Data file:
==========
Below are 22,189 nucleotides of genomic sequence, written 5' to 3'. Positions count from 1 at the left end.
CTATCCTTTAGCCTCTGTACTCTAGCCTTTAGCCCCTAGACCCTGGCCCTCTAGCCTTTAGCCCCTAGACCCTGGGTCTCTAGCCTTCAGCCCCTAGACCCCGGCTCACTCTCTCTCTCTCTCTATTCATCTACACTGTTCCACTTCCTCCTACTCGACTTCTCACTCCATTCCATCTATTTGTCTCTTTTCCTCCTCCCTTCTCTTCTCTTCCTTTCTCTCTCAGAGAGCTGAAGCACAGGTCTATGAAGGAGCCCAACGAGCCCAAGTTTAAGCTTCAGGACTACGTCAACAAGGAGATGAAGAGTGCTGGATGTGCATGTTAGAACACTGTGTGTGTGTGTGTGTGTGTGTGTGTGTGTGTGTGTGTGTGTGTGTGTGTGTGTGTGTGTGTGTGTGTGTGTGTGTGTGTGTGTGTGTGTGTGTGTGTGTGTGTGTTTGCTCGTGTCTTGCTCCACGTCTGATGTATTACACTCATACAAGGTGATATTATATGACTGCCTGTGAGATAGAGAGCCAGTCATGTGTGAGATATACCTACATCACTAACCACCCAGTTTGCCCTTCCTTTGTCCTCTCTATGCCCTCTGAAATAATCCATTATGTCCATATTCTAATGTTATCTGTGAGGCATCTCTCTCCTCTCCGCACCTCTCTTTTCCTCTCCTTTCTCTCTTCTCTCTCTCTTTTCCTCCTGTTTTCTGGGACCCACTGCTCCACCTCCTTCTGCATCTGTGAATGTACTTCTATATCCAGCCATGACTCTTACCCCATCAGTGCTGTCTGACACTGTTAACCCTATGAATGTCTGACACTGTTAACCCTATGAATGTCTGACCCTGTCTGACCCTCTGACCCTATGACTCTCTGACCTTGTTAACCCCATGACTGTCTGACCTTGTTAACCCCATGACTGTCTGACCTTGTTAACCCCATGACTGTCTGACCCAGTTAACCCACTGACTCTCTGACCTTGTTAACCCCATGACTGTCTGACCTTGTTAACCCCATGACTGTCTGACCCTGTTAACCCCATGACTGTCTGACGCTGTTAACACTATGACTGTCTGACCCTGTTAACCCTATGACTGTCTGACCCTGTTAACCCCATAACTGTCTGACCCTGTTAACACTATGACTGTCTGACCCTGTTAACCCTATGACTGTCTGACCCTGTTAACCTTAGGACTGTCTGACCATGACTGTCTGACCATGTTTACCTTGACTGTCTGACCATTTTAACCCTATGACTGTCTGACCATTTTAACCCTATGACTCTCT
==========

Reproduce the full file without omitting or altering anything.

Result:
Below are 22,189 nucleotides of genomic sequence, written 5' to 3'. Positions count from 1 at the left end.
CTATCCTTTAGCCTCTGTACTCTAGCCTTTAGCCCCTAGACCCTGGCCCTCTAGCCTTTAGCCCCTAGACCCTGGGTCTCTAGCCTTCAGCCCCTAGACCCCGGCTCACTCTCTCTCTCTCTCTATTCATCTACACTGTTCCACTTCCTCCTACTCGACTTCTCACTCCATTCCATCTATTTGTCTCTTTTCCTCCTCCCTTCTCTTCTCTTCCTTTCTCTCTCAGAGAGCTGAAGCACAGGTCTATGAAGGAGCCCAACGAGCCCAAGTTTAAGCTTCAGGACTACGTCAACAAGGAGATGAAGAGTGCTGGATGTGCATGTTAGAACACTGTGTGTGTGTGTGTGTGTGTGTGTGTGTGTGTGTGTGTGTGTGTGTGTGTGTGTGTGTGTGTGTGTGTGTGTGTGTGTGTGTGTGTGTGTGTGTGTGTGTGTGTGTTTGCTCGTGTCTTGCTCCACGTCTGATGTATTACACTCATACAAGGTGATATTATATGACTGCCTGTGAGATAGAGAGCCAGTCATGTGTGAGATATACCTACATCACTAACCACCCAGTTTGCCCTTCCTTTGTCCTCTCTATGCCCTCTGAAATAATCCATTATGTCCATATTCTAATGTTATCTGTGAGGCATCTCTCTCCTCTCCGCACCTCTCTTTTCCTCTCCTTTCTCTCTTCTCTCTCTCTTTTCCTCCTGTTTTCTGGGACCCACTGCTCCACCTCCTTCTGCATCTGTGAATGTACTTCTATATCCAGCCATGACTCTTACCCCATCAGTGCTGTCTGACACTGTTAACCCTATGAATGTCTGACACTGTTAACCCTATGAATGTCTGACCCTGTCTGACCCTCTGACCCTATGACTCTCTGACCTTGTTAACCCCATGACTGTCTGACCTTGTTAACCCCATGACTGTCTGACCTTGTTAACCCCATGACTGTCTGACCCAGTTAACCCACTGACTCTCTGACCTTGTTAACCCCATGACTGTCTGACCTTGTTAACCCCATGACTGTCTGACCCTGTTAACCCCATGACTGTCTGACGCTGTTAACACTATGACTGTCTGACCCTGTTAACCCTATGACTGTCTGACCCTGTTAACCCCATAACTGTCTGACCCTGTTAACACTATGACTGTCTGACCCTGTTAACCCTATGACTGTCTGACCCTGTTAACCTTAGGACTGTCTGACCATGACTGTCTGACCATGTTTACCTTGACTGTCTGACCATTTTAACCCTATGACTGTCTGACCATTTTAACCCTATGACTCTCT